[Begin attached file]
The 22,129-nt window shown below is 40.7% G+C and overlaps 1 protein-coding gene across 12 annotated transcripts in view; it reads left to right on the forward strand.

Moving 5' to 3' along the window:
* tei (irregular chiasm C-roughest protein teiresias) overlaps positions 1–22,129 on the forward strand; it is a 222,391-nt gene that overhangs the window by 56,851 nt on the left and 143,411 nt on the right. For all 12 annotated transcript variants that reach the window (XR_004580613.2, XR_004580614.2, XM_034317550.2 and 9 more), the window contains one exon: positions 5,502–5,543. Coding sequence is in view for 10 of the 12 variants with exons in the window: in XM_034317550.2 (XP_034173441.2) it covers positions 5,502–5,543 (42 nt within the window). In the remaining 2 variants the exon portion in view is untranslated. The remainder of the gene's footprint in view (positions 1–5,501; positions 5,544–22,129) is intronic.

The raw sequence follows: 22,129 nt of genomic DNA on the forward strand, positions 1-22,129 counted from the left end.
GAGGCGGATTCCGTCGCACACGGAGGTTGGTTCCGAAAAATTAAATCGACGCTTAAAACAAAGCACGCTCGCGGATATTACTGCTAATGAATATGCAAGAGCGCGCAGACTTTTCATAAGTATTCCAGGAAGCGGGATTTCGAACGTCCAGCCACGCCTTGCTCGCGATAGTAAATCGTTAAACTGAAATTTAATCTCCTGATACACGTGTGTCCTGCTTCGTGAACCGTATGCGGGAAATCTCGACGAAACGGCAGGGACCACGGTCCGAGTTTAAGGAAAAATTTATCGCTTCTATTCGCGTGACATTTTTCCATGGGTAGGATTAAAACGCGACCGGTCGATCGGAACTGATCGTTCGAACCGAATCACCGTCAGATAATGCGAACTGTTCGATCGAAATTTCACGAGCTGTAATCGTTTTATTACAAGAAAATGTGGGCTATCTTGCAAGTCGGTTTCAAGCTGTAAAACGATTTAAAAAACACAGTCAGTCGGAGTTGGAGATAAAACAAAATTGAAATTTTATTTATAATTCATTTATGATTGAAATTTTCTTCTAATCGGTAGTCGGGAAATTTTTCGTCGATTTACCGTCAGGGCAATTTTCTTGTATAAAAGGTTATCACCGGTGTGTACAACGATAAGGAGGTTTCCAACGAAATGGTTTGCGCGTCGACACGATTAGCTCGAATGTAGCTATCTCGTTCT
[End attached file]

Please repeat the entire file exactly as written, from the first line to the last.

The 22,129-nt window shown below is 40.7% G+C and overlaps 1 protein-coding gene across 12 annotated transcripts in view; it reads left to right on the forward strand.

Moving 5' to 3' along the window:
* tei (irregular chiasm C-roughest protein teiresias) overlaps positions 1–22,129 on the forward strand; it is a 222,391-nt gene that overhangs the window by 56,851 nt on the left and 143,411 nt on the right. For all 12 annotated transcript variants that reach the window (XR_004580613.2, XR_004580614.2, XM_034317550.2 and 9 more), the window contains one exon: positions 5,502–5,543. Coding sequence is in view for 10 of the 12 variants with exons in the window: in XM_034317550.2 (XP_034173441.2) it covers positions 5,502–5,543 (42 nt within the window). In the remaining 2 variants the exon portion in view is untranslated. The remainder of the gene's footprint in view (positions 1–5,501; positions 5,544–22,129) is intronic.

The raw sequence follows: 22,129 nt of genomic DNA on the forward strand, positions 1-22,129 counted from the left end.
GAGGCGGATTCCGTCGCACACGGAGGTTGGTTCCGAAAAATTAAATCGACGCTTAAAACAAAGCACGCTCGCGGATATTACTGCTAATGAATATGCAAGAGCGCGCAGACTTTTCATAAGTATTCCAGGAAGCGGGATTTCGAACGTCCAGCCACGCCTTGCTCGCGATAGTAAATCGTTAAACTGAAATTTAATCTCCTGATACACGTGTGTCCTGCTTCGTGAACCGTATGCGGGAAATCTCGACGAAACGGCAGGGACCACGGTCCGAGTTTAAGGAAAAATTTATCGCTTCTATTCGCGTGACATTTTTCCATGGGTAGGATTAAAACGCGACCGGTCGATCGGAACTGATCGTTCGAACCGAATCACCGTCAGATAATGCGAACTGTTCGATCGAAATTTCACGAGCTGTAATCGTTTTATTACAAGAAAATGTGGGCTATCTTGCAAGTCGGTTTCAAGCTGTAAAACGATTTAAAAAACACAGTCAGTCGGAGTTGGAGATAAAACAAAATTGAAATTTTATTTATAATTCATTTATGATTGAAATTTTCTTCTAATCGGTAGTCGGGAAATTTTTCGTCGATTTACCGTCAGGGCAATTTTCTTGTATAAAAGGTTATCACCGGTGTGTACAACGATAAGGAGGTTTCCAACGAAATGGTTTGCGCGTCGACACGATTAGCTCGAATGTAGCTATCTCGTTCT